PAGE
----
Life Hurts by Dr Elizabeth McNaught

Keep The Faith Magazine article around Life Hurts book

“You’re not going anywhere. Your heart is struggling. You’re not stable enough to move.”

I hadn’t believed much of what the doctors had told me for months, but somehow this felt different. They told me I could die… and I was only 14 years old.

I guess it all began that day I broke my leg. I wasn’t really concentrating as I approached the jump. It wasn’t even particularly big; I had jumped much higher poles. But the horse sensed that I wasn’t really serious. He refused, and I fell.

My school wouldn’t let me attend while on crutches, so for the next three months I sat at home. I took comfort in food. And the more I ate, the more I wanted. As I ate I read magazines with photos of slim, attractive, celebrities alongside articles about diets, and the connection was obvious. So I tried them, but the temptation to eat always overtook me, and I felt a failure. Where was my willpower? Where was my self-control?

Eventually I was allowed back to school, and I wasn’t prepared for the comments about my weight. I decided that I must lose weight, and fast. I also asked my parents to move me to a different school where I hoped there would be less bitchiness. I was nervous but excited to start again with a new group of people. Dad drove me to my new school, prayed with me and then left as I was taken to my new tutor group. The teacher welcomed me and, as I took my seat, a boy looked up and said, “Hello, fatty.”

I was devastated. I was even more determined to lose weight. Every day I set myself the challenge of overcoming my hunger, and winning against my Mum’s attempts to give me food. All I wanted to do was to lose weight, whatever the cost.

So, each morning I got up early to get to the breakfast table before anyone else, so that I could take out handfuls of the cereal Mum had put into my bowl and hide it in my dressing-gown pocket to flush down the loo later. At lunchtime, I gave most of my packed lunch to others. In the evening I found excuses to take my food up to my room, telling my parents I had homework to do, but actually I used the opportunity to flush the meal down the toilet.

It wasn’t easy to cope with the hunger pains, but I achieved it. I was in control. Until it moved from a diet to a compulsion – from me controlling my eating, to my eating controlling me. The scales told me I was losing weight, but all I saw was that I was still fat and had to lose more weight.

My Mum and Dad were really worried. Every meal became a battleground, but I usually won. And I remember my Dad saying: “When you win, you lose.” That phrase really stuck with me, but it was some time before I realised how true it was.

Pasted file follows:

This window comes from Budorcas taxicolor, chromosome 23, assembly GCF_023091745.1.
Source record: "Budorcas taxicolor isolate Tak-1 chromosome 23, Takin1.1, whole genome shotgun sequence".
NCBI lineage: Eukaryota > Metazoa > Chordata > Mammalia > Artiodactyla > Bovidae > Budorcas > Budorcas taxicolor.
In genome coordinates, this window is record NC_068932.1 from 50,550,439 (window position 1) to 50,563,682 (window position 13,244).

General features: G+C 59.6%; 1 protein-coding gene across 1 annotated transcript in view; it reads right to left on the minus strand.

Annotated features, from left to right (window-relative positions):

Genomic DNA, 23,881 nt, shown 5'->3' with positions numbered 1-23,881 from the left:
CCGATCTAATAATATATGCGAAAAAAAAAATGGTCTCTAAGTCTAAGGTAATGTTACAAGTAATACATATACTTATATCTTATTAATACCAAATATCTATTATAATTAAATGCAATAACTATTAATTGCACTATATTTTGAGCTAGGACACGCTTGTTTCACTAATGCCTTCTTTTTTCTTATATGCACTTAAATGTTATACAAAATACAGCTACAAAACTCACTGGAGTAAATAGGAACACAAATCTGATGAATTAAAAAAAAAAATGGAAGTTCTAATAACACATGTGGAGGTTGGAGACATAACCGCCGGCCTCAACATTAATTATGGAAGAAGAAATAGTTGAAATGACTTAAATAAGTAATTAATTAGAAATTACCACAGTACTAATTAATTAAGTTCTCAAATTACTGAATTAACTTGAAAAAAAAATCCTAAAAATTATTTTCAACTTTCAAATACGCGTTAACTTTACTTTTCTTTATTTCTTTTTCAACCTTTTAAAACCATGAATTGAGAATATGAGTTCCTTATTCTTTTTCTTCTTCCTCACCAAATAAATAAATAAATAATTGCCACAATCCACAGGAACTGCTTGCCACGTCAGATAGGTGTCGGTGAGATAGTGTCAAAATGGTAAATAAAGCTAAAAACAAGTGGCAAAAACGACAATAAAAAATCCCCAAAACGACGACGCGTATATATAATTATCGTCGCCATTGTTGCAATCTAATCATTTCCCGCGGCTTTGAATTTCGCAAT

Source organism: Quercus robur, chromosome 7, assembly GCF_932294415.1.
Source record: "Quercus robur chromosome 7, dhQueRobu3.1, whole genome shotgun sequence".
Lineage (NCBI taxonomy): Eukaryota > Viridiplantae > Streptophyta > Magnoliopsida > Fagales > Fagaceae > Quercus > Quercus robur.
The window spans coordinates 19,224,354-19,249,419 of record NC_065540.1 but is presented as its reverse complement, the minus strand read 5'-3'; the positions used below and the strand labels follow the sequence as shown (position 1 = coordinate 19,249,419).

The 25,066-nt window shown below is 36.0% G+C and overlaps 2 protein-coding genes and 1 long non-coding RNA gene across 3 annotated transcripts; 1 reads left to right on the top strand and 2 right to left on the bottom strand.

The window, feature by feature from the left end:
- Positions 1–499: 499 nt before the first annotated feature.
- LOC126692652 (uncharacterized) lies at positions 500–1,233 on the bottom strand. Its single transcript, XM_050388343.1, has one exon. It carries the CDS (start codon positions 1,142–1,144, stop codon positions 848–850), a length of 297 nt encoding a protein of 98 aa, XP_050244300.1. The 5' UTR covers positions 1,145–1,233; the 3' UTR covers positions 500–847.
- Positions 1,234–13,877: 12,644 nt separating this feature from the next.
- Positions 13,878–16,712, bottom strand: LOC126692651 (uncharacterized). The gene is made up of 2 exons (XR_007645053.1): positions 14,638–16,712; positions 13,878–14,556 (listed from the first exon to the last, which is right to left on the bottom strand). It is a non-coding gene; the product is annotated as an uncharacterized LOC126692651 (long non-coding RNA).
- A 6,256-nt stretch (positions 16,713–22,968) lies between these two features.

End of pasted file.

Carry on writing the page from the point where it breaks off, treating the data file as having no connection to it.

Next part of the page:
One day, I became aware of a pain around my back. Quickly it spread around the front and grew into an excruciating agony. And so it was that I found myself in the hospital with doctors talking about a life-threatening situation. I was scared, really scared.

Dad sat on my hospital bed and read from John’s Gospel: “The thief comes to steal and kill and destroy; I have come that they may have life, and have it to the full.” That night I wrote in my diary: ‘I have to stop otherwise the thief will take over and steal my life. This is not right. Jesus died so that I can live. God and my family love me, and that’s all that matters.’

I subsequently spent many months at an inpatient unit, and years in community care. Through professional help, the support of my loving family and my faith in God, I found the hope and strength to overcome, and secured a place at medical school. I am now telling my story, and reflecting on it from my perspective as a doctor, with a vision that this will inspire and encourage others to see that, although life hurts, there is hope and a future for all of us.

‘Life Hurts: A doctor’s personal journey through anorexia’ by Dr Elizabeth McNaught is published in February 2017 (see

Lizzie wrote this poem in between her emergency admission to general hospital and her time at a long-stay inpatient unit.

I know a girl

 I know a girl

Whose life is a lie

She sets herself targets

Never asks herself why


I know a girl

Who is tired and weak

She stutters and trembles

And struggles to speak


I know a girl

Who hates what she sees

She tries to improve

Is eager to please


I know a girl

Who’s not sure who to be

She’s desperate and lonely

This girl is me








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